But on the other hand you have a new Turkey: the new middle class that wants their children to learn foreign languages, that wants to travel, the new entrepreneurs who want to expand and compete and upgrade their technology, the tourism sector that is now world class and sees many more opportunities, and millions of students who want to do what European students do, get on a cheap flight and visit other European countries for a few days. In all these groups people are also frustrated with the EU, but they see that in many ways Turkey is already part of an integrating Europe. Europe is where most foreign direct investment, most tourists, and most ideas come from, and Europe is where most Turks who live abroad live today. It is Europe, not Syria or Egypt, that is the stable partner. So there will be a common European future, because there already is a common European present. The real question is whether the new generation of Turks can experience the rest of Europe easily, which is why the visa obligation is such a problem. If there are more contacts between people there will be more trust. This happened between Poland and Germany in the past two decades, and it can happen between Turkey and the EU as well
To find our more: recent ESI publications on the Turkish Visa issue:
In his wonderful book on Turkish history – The Young Turk Legacy And Nation Building - Dutch historian Eric J Zuercher has an intriguing chapter on “Turning Points and Missed Opportunitities in the Modern History of Turkey: Where Could Things Have Gone Differently?”. Here he discusses how Ottoman and later Turkey history might have developed if the wars of 1877 and 1912 had NOT taken place; if there had NOT been the Istanbul uprising of April 1909; if Kemal Ataturk had NOT established “an almost totalitarian grip” over the country in the 1920s; and if the transition to democracy after World War II had happened differently. And Zuercher concludes:
“it is a very useful exercise for us historians to remind ourselves that the historical developments with which we are all too familiar, should not be seen as inevitable … Thinking about what could have been makes us more sensitive to processes and contingencies that we too easily overlook when we already know how the story ends.”
It is indeed a useful exercise and I only regret that Zuercher stops his what if in the 1950s.
One of the most intriguing missed opportunities in Turkey’s modern history surely took place in the late 1970s, when Turkey decided not to follow Greece, Spain and Portugal and did not submit an application for full EU accession. Why did it not? Would it have succeeded? Was it discouraged by EU member states or was this above all a result of its internal politics?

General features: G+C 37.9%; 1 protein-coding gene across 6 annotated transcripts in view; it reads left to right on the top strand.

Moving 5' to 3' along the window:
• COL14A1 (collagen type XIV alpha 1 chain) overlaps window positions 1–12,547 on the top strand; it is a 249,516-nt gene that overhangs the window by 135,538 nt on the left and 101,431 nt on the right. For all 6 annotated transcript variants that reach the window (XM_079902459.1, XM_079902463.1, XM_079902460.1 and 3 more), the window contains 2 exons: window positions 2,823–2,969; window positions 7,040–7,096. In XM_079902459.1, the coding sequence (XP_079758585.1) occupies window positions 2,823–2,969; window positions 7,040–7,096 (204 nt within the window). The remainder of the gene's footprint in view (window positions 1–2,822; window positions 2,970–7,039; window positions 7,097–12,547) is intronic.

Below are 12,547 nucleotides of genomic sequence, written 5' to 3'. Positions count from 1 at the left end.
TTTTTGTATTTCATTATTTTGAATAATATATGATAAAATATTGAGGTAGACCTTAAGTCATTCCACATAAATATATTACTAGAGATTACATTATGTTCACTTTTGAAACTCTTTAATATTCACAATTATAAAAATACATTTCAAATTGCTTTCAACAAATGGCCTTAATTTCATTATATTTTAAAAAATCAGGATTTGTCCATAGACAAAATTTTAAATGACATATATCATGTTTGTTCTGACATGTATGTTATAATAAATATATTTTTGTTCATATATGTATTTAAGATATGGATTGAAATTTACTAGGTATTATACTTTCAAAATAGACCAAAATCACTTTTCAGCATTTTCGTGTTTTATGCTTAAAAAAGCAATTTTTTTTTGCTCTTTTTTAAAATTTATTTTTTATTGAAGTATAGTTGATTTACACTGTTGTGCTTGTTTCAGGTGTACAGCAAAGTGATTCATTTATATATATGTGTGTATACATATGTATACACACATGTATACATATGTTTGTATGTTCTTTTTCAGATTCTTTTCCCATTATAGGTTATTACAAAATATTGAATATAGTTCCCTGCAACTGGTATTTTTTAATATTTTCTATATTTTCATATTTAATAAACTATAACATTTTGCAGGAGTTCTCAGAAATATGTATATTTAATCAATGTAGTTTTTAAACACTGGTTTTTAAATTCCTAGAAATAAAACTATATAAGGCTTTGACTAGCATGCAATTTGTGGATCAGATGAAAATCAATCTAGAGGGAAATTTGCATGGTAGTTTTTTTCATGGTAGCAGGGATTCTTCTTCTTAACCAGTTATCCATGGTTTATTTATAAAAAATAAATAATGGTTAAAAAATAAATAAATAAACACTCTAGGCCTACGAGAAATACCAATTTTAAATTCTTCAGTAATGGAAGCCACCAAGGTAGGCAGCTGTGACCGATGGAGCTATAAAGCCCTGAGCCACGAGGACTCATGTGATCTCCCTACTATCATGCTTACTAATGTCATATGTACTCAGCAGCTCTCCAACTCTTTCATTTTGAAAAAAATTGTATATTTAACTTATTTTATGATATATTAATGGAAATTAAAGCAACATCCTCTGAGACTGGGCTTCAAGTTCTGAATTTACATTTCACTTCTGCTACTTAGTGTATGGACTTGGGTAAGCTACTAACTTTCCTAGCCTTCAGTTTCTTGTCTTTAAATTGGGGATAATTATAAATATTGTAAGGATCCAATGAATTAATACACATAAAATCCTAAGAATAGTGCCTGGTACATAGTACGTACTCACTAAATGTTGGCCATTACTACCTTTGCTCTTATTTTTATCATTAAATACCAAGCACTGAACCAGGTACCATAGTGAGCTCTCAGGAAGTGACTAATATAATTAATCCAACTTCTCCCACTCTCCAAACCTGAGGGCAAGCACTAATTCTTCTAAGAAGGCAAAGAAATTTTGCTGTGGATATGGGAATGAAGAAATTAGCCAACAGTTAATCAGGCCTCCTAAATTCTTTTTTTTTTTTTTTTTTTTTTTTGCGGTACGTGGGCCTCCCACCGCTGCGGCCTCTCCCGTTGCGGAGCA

I have long been puzzled by this question; and so far I have found it difficult to find detailed accounts of what actually happened then. For now I only hope that Zuercher, or some other curious historian, will go and look in the diplomatic archives to tell us the full and real story.
Here are, for now, the outlines of this missed opportunity as I have pieced them together from different sources.
On 12 June 1975 Greece, having just emerged from military rule, submitted its application to the (then) European Economic Community (EEC). Negotiations started in July 1976. On 28 March 1977 Spain submitted its application. This was followed by Portugal in July that same year.
If Turkey had submitted an application at the time chances are that it would have been very difficult for the EEC to reject it while accepting Greece. While some EEC countries (including, not surprisingly, the France led by president Valery Giscard d’Estaing) did not believe that a Greek and Turkish application would necessarily be treated together, others apparently disagreed. Armagan Emre Cakir discusses evidence that some high level European politicians and officials travelled to Ankara and urged the government of the prime minister Bulent Ecevit in 1978 to apply. Ecevit was opposed; so was his deputy prime minister at the time, the Islamist Necemettin Erbakan. It seems that for Ecevit the EU was too capitalist; for Erbakan it was too much a “Christian club.”
There were even then those in Turkey who urged the country to be more proactive. The Turkish ambassador in Brussels, Tevfik Saracoglu, returned to Ankara in summer 1975 (after Greece had just applied) urging the prime minister Demirel, and party leaders Turkes and Erbakan to do the same. He left empty handed.
In May 1978, as the membership for Greece was finalized, Ecevit, instead of submitting a Turkish application, froze relations with the EEC.